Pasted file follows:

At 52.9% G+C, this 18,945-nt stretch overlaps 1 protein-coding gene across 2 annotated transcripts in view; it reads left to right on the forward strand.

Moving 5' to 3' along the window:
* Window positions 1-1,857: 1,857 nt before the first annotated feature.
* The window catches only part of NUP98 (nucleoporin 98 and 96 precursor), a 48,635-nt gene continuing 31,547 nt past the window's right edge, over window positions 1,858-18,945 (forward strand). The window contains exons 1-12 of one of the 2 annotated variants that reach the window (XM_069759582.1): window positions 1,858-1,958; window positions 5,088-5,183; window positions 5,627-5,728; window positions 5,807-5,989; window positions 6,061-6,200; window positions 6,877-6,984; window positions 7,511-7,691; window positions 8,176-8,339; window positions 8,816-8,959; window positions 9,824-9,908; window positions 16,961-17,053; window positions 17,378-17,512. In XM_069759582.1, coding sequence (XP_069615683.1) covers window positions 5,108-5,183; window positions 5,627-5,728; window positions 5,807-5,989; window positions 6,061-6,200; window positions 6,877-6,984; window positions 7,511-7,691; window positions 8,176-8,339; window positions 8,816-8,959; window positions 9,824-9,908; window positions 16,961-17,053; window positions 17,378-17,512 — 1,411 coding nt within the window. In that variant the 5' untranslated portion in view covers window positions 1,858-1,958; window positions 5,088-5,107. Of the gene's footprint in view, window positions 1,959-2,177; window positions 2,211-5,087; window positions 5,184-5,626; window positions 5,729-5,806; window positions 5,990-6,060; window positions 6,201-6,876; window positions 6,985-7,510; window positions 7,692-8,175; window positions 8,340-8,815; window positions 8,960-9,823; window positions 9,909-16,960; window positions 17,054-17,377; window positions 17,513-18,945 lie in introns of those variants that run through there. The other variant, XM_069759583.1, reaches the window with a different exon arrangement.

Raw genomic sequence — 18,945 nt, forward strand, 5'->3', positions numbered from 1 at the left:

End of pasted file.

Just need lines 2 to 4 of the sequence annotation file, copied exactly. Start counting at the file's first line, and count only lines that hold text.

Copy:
Moving 5' to 3' along the window:
* Window positions 1-1,857: 1,857 nt before the first annotated feature.
* The window catches only part of NUP98 (nucleoporin 98 and 96 precursor), a 48,635-nt gene continuing 31,547 nt past the window's right edge, over window positions 1,858-18,945 (forward strand). The window contains exons 1-12 of one of the 2 annotated variants that reach the window (XM_069759582.1): window positions 1,858-1,958; window positions 5,088-5,183; window positions 5,627-5,728; window positions 5,807-5,989; window positions 6,061-6,200; window positions 6,877-6,984; window positions 7,511-7,691; window positions 8,176-8,339; window positions 8,816-8,959; window positions 9,824-9,908; window positions 16,961-17,053; window positions 17,378-17,512. In XM_069759582.1, coding sequence (XP_069615683.1) covers window positions 5,108-5,183; window positions 5,627-5,728; window positions 5,807-5,989; window positions 6,061-6,200; window positions 6,877-6,984; window positions 7,511-7,691; window positions 8,176-8,339; window positions 8,816-8,959; window positions 9,824-9,908; window positions 16,961-17,053; window positions 17,378-17,512 — 1,411 coding nt within the window. In that variant the 5' untranslated portion in view covers window positions 1,858-1,958; window positions 5,088-5,107. Of the gene's footprint in view, window positions 1,959-2,177; window positions 2,211-5,087; window positions 5,184-5,626; window positions 5,729-5,806; window positions 5,990-6,060; window positions 6,201-6,876; window positions 6,985-7,510; window positions 7,692-8,175; window positions 8,340-8,815; window positions 8,960-9,823; window positions 9,909-16,960; window positions 17,054-17,377; window positions 17,513-18,945 lie in introns of those variants that run through there. The other variant, XM_069759583.1, reaches the window with a different exon arrangement.